That gravestone is a marble statue of a skeleton with wings kissing a limp, near-naked man. I had so many questions about this thing. Does it actually mark a final resting place or is it just a funerary statue? How old is it? Is it life-sized? Okay, I had three.
But I really only knew one thing about it. That it’s in Barcelona, Spain.
So, eventually, I went to Barcelona, Spain.
Or returned to Barcelona, Spain, I should say. I went four years ago, but couldn’t find my way to looking up this statue. Since then, the hauntings have become more acute. So, earlier this year, when I once again found myself in the capitol of Catalonia, I wasn’t going to leave until I had made the acquaintance of this gravestone, I don’t care who I had to be a jerk to. Sometimes you get one chance, sometimes a second. You never get a third. Except when you do, and then you just say you never get a fourth.
This cemetery sits on the bones of a previous cemetery dating back to 1775. That one got pulverized by Napoleon's forces in 1813. Today’s version was built six years later. Inside, past a slick, freestanding touchwall and a sign prohibiting photography that I was destined to ignore, was a small labyrinth of the dead.
The cemetery is mostly made up of rows of 15-foot-tall walls filled with crypts. In the U.S., these are often the least interesting cemetery architectures. However, here, most of the crypts were fronted by a glass door, and in the two inches between the face of the crypt and the glass of the door were displayed personal and religious mementos for the deceased. Every dead person had his or her own shadowbox.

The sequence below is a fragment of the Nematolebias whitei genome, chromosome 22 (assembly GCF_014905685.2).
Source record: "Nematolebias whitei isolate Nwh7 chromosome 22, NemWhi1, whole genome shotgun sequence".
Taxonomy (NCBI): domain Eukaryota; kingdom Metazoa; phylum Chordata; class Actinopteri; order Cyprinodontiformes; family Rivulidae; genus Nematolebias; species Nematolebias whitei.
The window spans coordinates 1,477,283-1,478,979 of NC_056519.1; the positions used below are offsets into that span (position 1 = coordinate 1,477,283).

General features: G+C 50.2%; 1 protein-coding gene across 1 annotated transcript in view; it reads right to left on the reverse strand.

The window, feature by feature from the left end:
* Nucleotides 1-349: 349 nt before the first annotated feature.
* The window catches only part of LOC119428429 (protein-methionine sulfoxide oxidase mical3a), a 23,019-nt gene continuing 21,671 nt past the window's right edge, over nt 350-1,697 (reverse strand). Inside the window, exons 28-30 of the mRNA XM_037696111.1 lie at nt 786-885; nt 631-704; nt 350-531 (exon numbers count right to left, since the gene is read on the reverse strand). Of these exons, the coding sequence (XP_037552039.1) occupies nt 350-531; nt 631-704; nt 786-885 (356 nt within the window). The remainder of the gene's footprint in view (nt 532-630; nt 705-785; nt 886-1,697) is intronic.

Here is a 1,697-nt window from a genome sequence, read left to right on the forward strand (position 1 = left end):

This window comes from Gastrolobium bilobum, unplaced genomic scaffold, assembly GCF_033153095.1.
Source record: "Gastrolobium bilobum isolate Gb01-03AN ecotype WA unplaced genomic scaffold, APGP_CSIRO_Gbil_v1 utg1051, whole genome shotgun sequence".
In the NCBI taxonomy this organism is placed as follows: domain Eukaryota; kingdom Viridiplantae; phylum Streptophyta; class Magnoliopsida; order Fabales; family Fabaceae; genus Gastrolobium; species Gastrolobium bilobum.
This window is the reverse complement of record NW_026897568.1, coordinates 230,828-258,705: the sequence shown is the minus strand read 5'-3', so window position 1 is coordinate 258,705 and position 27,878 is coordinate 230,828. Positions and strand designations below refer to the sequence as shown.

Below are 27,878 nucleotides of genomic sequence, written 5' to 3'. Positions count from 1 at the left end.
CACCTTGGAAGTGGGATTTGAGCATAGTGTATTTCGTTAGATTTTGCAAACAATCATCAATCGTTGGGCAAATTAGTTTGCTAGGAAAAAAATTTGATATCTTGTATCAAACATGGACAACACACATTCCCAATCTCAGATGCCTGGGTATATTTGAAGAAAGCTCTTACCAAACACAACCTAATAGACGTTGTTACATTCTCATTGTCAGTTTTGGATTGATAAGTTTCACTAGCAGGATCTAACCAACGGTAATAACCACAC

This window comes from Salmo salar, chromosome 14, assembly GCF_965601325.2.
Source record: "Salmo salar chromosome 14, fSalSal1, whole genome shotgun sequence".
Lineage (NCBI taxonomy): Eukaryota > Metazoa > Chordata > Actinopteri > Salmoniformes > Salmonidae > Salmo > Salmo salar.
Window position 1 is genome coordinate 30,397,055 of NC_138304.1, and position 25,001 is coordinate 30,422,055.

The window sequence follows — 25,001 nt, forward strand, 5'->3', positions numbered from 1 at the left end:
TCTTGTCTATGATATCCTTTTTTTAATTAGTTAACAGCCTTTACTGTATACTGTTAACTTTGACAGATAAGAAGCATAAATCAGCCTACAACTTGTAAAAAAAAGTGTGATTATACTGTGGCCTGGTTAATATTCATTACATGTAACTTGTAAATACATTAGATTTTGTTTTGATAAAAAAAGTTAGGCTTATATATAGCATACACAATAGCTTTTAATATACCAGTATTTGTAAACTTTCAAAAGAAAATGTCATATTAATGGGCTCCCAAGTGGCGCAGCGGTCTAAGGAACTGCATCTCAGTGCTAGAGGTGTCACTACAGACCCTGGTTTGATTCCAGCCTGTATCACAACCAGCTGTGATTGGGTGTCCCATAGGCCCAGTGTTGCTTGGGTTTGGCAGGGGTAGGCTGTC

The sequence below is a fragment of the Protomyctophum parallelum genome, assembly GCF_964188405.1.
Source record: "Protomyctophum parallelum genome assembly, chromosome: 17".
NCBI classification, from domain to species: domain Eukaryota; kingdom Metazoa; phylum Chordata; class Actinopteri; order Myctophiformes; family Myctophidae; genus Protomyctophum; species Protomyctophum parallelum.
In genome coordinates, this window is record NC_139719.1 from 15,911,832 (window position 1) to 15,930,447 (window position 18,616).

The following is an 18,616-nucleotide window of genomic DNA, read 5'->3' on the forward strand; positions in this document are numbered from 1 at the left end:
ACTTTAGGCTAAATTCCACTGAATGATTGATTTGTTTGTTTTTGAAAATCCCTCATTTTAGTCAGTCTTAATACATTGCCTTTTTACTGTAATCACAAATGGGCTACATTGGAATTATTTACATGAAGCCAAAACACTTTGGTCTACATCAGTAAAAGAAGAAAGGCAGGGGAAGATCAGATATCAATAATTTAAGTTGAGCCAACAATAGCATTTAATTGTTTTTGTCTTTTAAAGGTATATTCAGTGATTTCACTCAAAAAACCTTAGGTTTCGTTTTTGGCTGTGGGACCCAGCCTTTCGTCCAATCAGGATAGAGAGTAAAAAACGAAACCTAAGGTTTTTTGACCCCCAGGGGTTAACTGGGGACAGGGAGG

Rolling metal ladders were placed throughout the cemetery for people to use to reach the top-most crypts. I saw a woman atop one replacing mementoes and Windexing glass.
But in a couple of places, those walls of dead opened up into sculpture gardens, where the deceased or the family of the deceased wanted more than a thin protected ledge to balance the vintage Star Wars figures that the dead treasured while alive. They wanted a full-fledged monument. Statues.
There were angels and monks and mausoleums and one guy sculpted in contemporary clothing with a beer in his hand that I couldn’t bring myself to photograph because it felt as if I was somehow photographing him instead of his grave marker.
And, of course, there was a bony figure making out with a corpse.
I want Ray Harryhausen to animate it.
His young heart is thus extinguished. The blood in his veins grows cold. And all strength has gone. Faith has been extolled by his fall into the arms of death. Amen.
Had you asked me two months ago what grave I absolutely needed to see for purely aesthetic reasons before I was tucked into my own, I probably would have said this one. And now that I’ve seen it, I’m going to update my answer to, I don’t know, probably this one.